The number of prospective teachers passing the basic skills test needed to get into education colleges has decreased dramatically, especially for Latino and black candidates, since an increase in passing scores was instituted in September. The sharp decline has set off alarms among some advocates and state lawmakers.
The number of prospective teachers passing the basic skills test needed to get into education colleges decreased dramatically, especially for Latino and black candidates, since an increase in passing scores was instituted in September. The sharp decline has set off alarms among some advocates and state lawmakers.
Overall, the number of candidates who passed the exam dropped from 85 percent in previous years to 22 percent in September. Three percent of black test takers passed, down from 56 percent, and 7 percent of Latinos, down from 68 percent.
State officials say that the October rates were better, with about 45 percent of test-takers passing, perhaps due to people re-taking the portions of the test that they failed.
“It’s going to have a devastating disparate racial impact,” says State Representative Paul Froehlich (D-Schaumburg), who is retiring this year. Froehlich and others are worried that if black and Latino teachers can’t get into schools of education, the ultimate result will be fewer teachers of color. “That is something none of us wants,” he says.
When these results were presented at a Tuesday hearing of the House Committee on Elementary and Secondary Education, members panicked, Froehlich says. Representatives from ENLACE, Action Now, Logan Square Neighborhood Association, and Grow Your Own Teachers attended the hearing in Springfield. So did Karen Lewis, president of the Chicago Teachers Union.
Froehlich says the committee knew that the Illinois State Board of Education had approved a cut score increase, but were not aware of how dramatic it was. To pass, students must now get 75 percent correct in math, up from 35 percent, and 85 percent in reading and language arts, up from 50 percent. The fourth area, writing, is rated on a 12-point scale and now candidates must get an eight, up from a five.
Froehlich says it might have been better to make incremental increases.
Mary Fergus, spokeswoman for the Illinois State Board of Education, says that the increase in cut scores was approved last December and only went into effect in September. Also, in February of last year, ISBE decided to cap the number of times that candidates e can take the test at five. In the past, it was unlimited.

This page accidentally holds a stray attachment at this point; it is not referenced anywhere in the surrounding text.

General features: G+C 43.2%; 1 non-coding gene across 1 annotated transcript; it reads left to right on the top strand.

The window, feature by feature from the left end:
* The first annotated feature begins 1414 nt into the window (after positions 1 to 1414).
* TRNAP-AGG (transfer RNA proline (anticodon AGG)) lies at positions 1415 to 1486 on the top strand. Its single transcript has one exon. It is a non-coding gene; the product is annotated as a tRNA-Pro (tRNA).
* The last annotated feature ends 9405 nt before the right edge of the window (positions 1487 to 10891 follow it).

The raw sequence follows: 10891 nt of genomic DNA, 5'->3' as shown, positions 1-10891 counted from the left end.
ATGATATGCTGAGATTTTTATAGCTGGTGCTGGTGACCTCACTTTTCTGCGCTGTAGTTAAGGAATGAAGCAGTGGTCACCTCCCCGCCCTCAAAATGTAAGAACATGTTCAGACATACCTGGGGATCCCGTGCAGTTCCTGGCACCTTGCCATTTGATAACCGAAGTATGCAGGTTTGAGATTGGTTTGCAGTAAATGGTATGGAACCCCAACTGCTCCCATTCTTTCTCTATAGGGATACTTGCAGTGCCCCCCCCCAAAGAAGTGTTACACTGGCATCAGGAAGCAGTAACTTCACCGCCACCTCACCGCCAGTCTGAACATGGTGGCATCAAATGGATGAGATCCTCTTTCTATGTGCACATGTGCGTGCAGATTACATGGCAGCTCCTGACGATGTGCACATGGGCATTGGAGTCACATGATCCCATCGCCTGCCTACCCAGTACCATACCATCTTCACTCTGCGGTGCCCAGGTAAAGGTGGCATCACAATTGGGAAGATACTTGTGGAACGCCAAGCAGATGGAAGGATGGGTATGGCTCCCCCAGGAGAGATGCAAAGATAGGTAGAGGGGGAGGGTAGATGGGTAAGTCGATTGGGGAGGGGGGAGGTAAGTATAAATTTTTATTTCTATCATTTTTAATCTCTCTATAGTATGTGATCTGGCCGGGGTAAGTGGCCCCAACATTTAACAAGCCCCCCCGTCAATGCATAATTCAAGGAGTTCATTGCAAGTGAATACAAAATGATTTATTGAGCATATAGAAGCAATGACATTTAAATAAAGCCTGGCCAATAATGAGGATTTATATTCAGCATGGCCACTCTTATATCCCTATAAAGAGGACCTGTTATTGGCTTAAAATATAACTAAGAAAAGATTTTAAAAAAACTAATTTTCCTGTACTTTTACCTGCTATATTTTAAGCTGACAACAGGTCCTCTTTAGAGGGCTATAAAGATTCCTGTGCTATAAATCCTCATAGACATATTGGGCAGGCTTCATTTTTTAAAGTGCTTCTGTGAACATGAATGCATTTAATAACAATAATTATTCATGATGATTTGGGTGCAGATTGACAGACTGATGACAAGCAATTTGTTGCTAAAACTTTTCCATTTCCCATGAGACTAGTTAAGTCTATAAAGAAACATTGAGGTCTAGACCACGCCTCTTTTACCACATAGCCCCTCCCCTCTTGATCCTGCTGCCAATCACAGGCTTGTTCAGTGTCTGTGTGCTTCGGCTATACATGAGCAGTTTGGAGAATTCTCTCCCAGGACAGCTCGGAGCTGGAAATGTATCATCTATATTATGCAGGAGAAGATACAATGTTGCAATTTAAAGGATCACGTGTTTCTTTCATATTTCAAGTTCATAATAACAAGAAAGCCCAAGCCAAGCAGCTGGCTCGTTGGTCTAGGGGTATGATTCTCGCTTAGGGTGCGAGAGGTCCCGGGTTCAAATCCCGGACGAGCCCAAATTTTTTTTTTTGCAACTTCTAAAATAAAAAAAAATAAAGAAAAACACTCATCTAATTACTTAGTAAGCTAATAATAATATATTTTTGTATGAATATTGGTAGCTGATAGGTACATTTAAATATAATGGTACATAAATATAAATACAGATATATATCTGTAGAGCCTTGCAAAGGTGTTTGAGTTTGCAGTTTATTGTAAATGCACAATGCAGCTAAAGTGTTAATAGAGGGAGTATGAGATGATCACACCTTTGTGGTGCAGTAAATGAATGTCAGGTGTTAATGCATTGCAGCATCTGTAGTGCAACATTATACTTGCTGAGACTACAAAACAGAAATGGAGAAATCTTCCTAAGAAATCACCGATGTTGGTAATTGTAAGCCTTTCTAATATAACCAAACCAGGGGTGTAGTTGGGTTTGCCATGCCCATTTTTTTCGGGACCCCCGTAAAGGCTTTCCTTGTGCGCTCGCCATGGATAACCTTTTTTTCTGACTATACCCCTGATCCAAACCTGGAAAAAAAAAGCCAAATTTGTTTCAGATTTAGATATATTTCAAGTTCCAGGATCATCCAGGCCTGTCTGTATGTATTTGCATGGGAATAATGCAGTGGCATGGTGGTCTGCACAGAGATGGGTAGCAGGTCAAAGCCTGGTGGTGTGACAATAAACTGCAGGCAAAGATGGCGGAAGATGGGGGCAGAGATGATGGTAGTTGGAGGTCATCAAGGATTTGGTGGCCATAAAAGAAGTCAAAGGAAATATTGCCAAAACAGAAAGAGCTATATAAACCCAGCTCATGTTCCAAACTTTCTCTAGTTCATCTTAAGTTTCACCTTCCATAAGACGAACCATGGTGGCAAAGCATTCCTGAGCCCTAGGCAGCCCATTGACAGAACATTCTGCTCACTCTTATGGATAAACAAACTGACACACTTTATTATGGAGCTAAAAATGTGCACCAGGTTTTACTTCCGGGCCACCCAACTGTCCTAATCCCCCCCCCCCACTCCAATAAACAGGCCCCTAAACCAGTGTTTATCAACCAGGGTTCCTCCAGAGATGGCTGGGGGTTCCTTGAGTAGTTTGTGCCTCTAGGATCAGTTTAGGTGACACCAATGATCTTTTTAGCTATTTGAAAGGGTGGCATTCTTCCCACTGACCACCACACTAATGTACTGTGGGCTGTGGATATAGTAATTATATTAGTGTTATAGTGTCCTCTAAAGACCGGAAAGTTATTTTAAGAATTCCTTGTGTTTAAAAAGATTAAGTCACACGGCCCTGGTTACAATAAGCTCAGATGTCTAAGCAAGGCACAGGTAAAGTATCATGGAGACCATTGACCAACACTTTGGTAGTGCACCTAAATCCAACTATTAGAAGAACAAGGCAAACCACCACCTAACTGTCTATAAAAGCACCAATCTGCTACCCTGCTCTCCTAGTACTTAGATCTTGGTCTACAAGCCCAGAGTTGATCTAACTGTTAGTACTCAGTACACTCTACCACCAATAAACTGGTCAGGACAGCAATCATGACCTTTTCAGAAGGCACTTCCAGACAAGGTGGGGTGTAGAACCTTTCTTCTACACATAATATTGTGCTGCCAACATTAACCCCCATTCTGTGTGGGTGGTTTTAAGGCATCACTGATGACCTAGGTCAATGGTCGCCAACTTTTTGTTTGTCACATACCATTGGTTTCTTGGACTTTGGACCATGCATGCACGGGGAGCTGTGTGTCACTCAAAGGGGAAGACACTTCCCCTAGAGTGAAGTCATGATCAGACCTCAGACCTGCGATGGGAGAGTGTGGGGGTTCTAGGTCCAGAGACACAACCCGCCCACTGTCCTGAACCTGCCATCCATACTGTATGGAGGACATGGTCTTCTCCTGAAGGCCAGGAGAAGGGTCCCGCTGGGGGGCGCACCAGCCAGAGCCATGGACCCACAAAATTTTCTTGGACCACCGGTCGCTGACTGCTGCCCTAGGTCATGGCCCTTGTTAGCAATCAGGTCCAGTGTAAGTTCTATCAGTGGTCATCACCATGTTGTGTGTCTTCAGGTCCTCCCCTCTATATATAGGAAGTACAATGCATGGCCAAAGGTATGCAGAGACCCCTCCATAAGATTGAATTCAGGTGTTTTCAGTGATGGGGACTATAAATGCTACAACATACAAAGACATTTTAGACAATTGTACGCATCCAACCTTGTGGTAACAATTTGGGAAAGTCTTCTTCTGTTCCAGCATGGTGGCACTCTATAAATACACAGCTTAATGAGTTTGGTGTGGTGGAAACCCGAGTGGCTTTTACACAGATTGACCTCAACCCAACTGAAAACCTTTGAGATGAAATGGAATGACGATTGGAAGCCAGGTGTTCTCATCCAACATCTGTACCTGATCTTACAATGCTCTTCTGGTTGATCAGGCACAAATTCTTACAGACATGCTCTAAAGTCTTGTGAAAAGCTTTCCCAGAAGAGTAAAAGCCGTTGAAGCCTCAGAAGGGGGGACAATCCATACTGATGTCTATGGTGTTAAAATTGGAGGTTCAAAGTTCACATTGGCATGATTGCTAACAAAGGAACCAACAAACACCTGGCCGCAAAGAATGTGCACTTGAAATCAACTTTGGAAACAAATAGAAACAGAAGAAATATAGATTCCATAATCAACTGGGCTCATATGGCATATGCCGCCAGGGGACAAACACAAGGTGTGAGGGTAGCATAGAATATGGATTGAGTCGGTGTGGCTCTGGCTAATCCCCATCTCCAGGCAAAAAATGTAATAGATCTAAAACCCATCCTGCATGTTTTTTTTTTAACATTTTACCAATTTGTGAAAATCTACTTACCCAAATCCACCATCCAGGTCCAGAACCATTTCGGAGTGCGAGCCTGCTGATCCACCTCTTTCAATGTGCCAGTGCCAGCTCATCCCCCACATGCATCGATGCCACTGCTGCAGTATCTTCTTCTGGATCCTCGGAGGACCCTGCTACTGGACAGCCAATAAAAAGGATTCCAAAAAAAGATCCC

State officials knew there would be a decrease in those passing the test, but, to mitigate it, they have been working with schools of education and community colleges to make sure students are ready for the test, Fergus says. She adds that students now only have to retake the portion of the test that hey failed, rather than the entire test.
The impetus behind increasing the cut score was to make sure that teachers are better prepared for teaching, especially as the move is underway to make classrooms more rigorous.
“It is important to have strong standards,” Fergus says.
But some question whether there’s any correlation between being able to pass the basic skills test and the ability to be a good teacher. Karen Lewis was on the Illinois State Board’s certification committee last year when the change was made.
At the time, Lewis didn’t think the increase in cut scores would be devastating. When she took the test, she found it easy and she thought candidates would adapt, she says.
What she didn’t know is that, in 2001, the rigor of the basic skills test was increased from an 8th-grade level to an 11th-grade level.
Lewis says it doesn’t much matter if a 2nd-grade reading teacher can do 11th-grade math. “It doesn’t stop you from being an effective teacher,” she says.
Lewis is particularly worried about the racial implications of the decline in pass rates. “Teaching cannot be a white, upper-middle-class profession,” she says.
Juliana Paz, Grow Your Own Coordinator at ENLACE Chicago, says ENLACE is looking into the possibility of advocating for other ways of evaluating pre-service teachers – for instance, the Teacher Performance Assessment Consortium which evaluates the quality of lessons given by student teachers.
“All teachers should have… basic foundations of math and reading, but what’s getting tested in the basic skills test – pre-calculus – is not something that a second-grade teacher or a kindergarten teacher is going to need,” Paz says.